Visual formatting like using bold or color does not work for a person using a screen reader

This is a heading level 2. I am not using a heading level 1 because I have already used one, and it does not make sense to add another one. Bolding, underlining, and using color for emphasis can be difficult for people who are color blind or visually impaired. Additionally, this reliance on visual aspects does NOT translate to assistive technology.

Only use Heading 1 through Heading 6

Most of the Assistive Technologies will pull only the first 6 headings. Ensure your content fits within this structure. Do not overuse headings. In most cases, content editors will not need more than <h2> rank headings and the occasional <h3> rank. Only for exceptionally long or complex pages would <h5> and <h6> be necessary.

To summarize, here is a shortlist of the requirements for headings:

  • <H1> is the most important idea on the page. Subsections should begin with <H2>
  • Documents and pages should have at least one <H1>
  • Do not skip heading levels
  • Do not select heading levels based on appearance
  • Do not use bold or another visual formatting instead of a heading
  • Only use <H1> through <H6>

Ok, so How do I apply headings?

Applying headings completely depends on what environment you are in. For this example, we are going to use Microsoft Word. Built-in styles are combinations of formatting characteristics that you can apply to text to quickly change its appearance.

Benefits of using styles:

  • Accessible
  • Create a Table of Contents automatically
  • Reduce time for document wide updates and changes
  • Ability to use Outline View

How to apply heading styles from quick styles

  1. Select some text you would like to apply a style to
  2. On the Home ribbon under the Styles tab
  3. Select a style from the Quick Styles (the ones in the box)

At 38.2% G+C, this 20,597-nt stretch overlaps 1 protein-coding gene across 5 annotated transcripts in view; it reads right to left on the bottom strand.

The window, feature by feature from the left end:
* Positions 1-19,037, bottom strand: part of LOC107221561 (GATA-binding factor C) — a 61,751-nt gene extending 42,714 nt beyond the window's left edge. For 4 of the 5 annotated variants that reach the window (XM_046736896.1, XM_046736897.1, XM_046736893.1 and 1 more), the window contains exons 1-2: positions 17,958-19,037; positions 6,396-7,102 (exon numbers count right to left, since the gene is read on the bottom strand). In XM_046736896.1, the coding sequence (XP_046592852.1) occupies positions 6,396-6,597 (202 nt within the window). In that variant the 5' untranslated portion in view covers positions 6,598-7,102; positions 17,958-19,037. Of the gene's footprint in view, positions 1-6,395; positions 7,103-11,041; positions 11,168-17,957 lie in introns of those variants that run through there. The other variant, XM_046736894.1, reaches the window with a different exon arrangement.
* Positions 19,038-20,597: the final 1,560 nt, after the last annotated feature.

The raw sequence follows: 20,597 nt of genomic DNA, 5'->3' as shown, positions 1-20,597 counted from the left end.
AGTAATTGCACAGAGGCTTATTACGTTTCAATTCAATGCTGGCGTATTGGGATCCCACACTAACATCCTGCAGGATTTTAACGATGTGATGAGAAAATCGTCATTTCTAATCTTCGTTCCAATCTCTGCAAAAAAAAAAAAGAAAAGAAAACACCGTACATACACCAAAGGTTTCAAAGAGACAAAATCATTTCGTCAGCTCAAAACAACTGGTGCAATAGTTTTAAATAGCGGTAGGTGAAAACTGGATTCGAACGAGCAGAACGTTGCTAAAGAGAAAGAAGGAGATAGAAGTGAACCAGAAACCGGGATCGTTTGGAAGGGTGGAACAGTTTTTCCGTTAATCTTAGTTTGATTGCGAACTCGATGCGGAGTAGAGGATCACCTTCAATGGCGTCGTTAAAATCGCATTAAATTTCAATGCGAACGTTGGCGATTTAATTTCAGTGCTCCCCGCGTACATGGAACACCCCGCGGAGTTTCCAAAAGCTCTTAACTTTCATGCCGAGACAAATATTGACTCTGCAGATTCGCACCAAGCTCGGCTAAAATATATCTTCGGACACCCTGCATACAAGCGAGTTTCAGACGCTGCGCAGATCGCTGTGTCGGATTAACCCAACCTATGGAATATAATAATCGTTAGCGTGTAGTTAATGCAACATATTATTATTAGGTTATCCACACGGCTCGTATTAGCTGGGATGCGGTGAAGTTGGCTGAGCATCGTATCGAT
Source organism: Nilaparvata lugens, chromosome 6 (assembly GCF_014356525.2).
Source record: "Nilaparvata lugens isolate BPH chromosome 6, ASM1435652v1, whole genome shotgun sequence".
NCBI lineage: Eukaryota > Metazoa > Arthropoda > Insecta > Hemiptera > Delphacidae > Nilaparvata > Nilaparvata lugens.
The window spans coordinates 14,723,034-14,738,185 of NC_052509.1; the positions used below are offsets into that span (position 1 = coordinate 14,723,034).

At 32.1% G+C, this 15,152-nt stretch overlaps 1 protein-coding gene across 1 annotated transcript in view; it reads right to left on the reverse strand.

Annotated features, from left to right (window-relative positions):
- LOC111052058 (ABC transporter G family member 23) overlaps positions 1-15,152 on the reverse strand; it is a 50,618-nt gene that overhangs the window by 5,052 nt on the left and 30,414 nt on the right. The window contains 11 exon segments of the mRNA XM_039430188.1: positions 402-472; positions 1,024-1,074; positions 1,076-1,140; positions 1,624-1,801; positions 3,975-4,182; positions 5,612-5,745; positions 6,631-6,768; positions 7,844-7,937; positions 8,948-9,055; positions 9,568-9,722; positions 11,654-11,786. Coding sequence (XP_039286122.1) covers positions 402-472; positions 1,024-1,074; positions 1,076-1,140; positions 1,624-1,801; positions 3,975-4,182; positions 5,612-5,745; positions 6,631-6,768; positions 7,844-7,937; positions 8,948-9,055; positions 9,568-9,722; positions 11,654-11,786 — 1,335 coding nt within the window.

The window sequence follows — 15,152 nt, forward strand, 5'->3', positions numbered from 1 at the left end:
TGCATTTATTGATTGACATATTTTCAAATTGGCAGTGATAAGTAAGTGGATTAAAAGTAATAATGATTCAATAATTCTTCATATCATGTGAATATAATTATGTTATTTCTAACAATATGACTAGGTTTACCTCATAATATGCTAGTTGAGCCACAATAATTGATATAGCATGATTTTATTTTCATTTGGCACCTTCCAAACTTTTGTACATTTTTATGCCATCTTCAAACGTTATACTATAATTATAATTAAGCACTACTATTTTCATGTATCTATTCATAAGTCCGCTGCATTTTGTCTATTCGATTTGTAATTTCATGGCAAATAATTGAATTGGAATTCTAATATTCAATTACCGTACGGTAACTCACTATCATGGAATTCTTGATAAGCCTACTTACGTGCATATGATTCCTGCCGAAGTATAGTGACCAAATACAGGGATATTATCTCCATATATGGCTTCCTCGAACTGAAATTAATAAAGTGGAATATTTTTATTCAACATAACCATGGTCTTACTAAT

How do I apply headings in a google document?

This video will introduce users how to apply headings in a google document.

How do I apply headings in a Microsoft Word Document?

This video will walk users through how to apply the heading style to a document in Microsoft word.

Using a theme in PowerPoint

This post will walk users through how to apply a theme to a PowerPoint for accessibility purposes.

A theme is the easiest method for applying accessibility to a PowerPoint. A theme allows for quick and easy access to predefined accessibility elements using slide design.

Any element that is entered into the slide design theme boxes will be much more accessible. If you enter content without using the theme or slide design; it will need to be edited to ensure that it is accessible with assistive technology.

Apply a theme in PowerPoint Video Overview

This video will walk participants through how to apply a theme to an existing PowerPoint presentation. View time is 4 minutes and 36 seconds.

Creating a new PowerPoint

Microsoft created a handful of accessible powerpoint templates that are available for free! Start with one of these templates are simply search the templates for “accessible” when creating a new presentation.

How to apply a theme to an already-created PowerPoint

This method is ideal if you already have a PowerPoint created and are looking to make it more accessible.

  1. Select the Design button
  2. Choose an appropriate theme
Step 1: Select Design. step 2: Select a theme

Ensure you are adding content to the slide design theme

Once you have a theme selected you can verify with a couple of methods.

  1. Select the Home Tab
  2. Select the Layout Dropdown menu
  3. Choose the appropriate slide layout

This will change the current slide selected to the predefined slide layout.

Editing the slide itself

Once you have selected a template you can verify if it is the right type based on what you need to enter. In the image below, we have a few different options of what we can add and they include a title and two text boxes underneath it.

Sample theme slide from the slide deck

Other slide design templates allow for the insertion of tables, images, charts, and other information. If we add anything with the insert feature like an additional textbox, we are setting ourselves up for problems with the reading order, arrange order, and outline view. Make sure you stick to using the theme!

Order 508 documents